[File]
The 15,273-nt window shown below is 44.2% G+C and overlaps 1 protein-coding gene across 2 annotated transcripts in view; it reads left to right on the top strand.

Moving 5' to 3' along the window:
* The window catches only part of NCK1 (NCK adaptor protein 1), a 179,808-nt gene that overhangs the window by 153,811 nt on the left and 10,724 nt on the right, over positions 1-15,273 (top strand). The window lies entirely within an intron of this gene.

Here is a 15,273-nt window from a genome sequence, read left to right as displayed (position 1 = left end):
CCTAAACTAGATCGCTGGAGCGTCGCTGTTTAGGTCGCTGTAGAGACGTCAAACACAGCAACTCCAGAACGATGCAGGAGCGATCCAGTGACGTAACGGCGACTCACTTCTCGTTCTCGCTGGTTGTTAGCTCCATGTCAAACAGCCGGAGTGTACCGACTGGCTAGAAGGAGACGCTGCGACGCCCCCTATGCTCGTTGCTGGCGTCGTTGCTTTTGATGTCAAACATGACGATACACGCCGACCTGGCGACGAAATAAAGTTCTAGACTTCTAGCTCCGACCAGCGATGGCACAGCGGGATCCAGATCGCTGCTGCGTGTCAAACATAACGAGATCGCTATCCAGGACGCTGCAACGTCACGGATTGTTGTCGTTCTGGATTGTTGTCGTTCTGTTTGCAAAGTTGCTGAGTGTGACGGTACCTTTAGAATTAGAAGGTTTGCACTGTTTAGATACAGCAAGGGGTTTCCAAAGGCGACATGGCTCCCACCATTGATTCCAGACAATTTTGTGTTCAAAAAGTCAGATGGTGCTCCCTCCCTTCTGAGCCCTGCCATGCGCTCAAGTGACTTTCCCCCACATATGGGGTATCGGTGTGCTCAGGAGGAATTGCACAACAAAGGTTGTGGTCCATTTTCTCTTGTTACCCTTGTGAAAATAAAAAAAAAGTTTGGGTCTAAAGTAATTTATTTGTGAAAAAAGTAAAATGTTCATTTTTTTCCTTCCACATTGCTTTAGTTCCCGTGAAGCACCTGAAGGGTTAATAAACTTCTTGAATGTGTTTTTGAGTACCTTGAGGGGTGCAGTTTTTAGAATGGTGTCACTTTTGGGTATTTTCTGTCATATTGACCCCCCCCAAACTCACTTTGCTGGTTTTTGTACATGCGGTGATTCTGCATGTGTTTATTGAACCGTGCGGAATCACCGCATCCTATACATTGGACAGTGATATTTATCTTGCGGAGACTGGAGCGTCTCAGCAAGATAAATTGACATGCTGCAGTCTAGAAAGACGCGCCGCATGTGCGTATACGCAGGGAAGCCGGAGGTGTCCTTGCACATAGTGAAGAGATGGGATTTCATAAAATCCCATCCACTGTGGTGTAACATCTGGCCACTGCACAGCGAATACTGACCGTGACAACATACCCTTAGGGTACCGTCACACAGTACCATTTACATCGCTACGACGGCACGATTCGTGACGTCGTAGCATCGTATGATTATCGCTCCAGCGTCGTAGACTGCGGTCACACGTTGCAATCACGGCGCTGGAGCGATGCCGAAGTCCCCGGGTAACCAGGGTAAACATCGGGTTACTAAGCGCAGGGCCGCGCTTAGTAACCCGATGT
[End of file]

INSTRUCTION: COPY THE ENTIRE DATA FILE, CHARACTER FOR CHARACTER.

The 15,273-nt window shown below is 44.2% G+C and overlaps 1 protein-coding gene across 2 annotated transcripts in view; it reads left to right on the top strand.

Moving 5' to 3' along the window:
* The window catches only part of NCK1 (NCK adaptor protein 1), a 179,808-nt gene that overhangs the window by 153,811 nt on the left and 10,724 nt on the right, over positions 1-15,273 (top strand). The window lies entirely within an intron of this gene.

Here is a 15,273-nt window from a genome sequence, read left to right as displayed (position 1 = left end):
CCTAAACTAGATCGCTGGAGCGTCGCTGTTTAGGTCGCTGTAGAGACGTCAAACACAGCAACTCCAGAACGATGCAGGAGCGATCCAGTGACGTAACGGCGACTCACTTCTCGTTCTCGCTGGTTGTTAGCTCCATGTCAAACAGCCGGAGTGTACCGACTGGCTAGAAGGAGACGCTGCGACGCCCCCTATGCTCGTTGCTGGCGTCGTTGCTTTTGATGTCAAACATGACGATACACGCCGACCTGGCGACGAAATAAAGTTCTAGACTTCTAGCTCCGACCAGCGATGGCACAGCGGGATCCAGATCGCTGCTGCGTGTCAAACATAACGAGATCGCTATCCAGGACGCTGCAACGTCACGGATTGTTGTCGTTCTGGATTGTTGTCGTTCTGTTTGCAAAGTTGCTGAGTGTGACGGTACCTTTAGAATTAGAAGGTTTGCACTGTTTAGATACAGCAAGGGGTTTCCAAAGGCGACATGGCTCCCACCATTGATTCCAGACAATTTTGTGTTCAAAAAGTCAGATGGTGCTCCCTCCCTTCTGAGCCCTGCCATGCGCTCAAGTGACTTTCCCCCACATATGGGGTATCGGTGTGCTCAGGAGGAATTGCACAACAAAGGTTGTGGTCCATTTTCTCTTGTTACCCTTGTGAAAATAAAAAAAAAGTTTGGGTCTAAAGTAATTTATTTGTGAAAAAAGTAAAATGTTCATTTTTTTCCTTCCACATTGCTTTAGTTCCCGTGAAGCACCTGAAGGGTTAATAAACTTCTTGAATGTGTTTTTGAGTACCTTGAGGGGTGCAGTTTTTAGAATGGTGTCACTTTTGGGTATTTTCTGTCATATTGACCCCCCCCAAACTCACTTTGCTGGTTTTTGTACATGCGGTGATTCTGCATGTGTTTATTGAACCGTGCGGAATCACCGCATCCTATACATTGGACAGTGATATTTATCTTGCGGAGACTGGAGCGTCTCAGCAAGATAAATTGACATGCTGCAGTCTAGAAAGACGCGCCGCATGTGCGTATACGCAGGGAAGCCGGAGGTGTCCTTGCACATAGTGAAGAGATGGGATTTCATAAAATCCCATCCACTGTGGTGTAACATCTGGCCACTGCACAGCGAATACTGACCGTGACAACATACCCTTAGGGTACCGTCACACAGTACCATTTACATCGCTACGACGGCACGATTCGTGACGTCGTAGCATCGTATGATTATCGCTCCAGCGTCGTAGACTGCGGTCACACGTTGCAATCACGGCGCTGGAGCGATGCCGAAGTCCCCGGGTAACCAGGGTAAACATCGGGTTACTAAGCGCAGGGCCGCGCTTAGTAACCCGATGT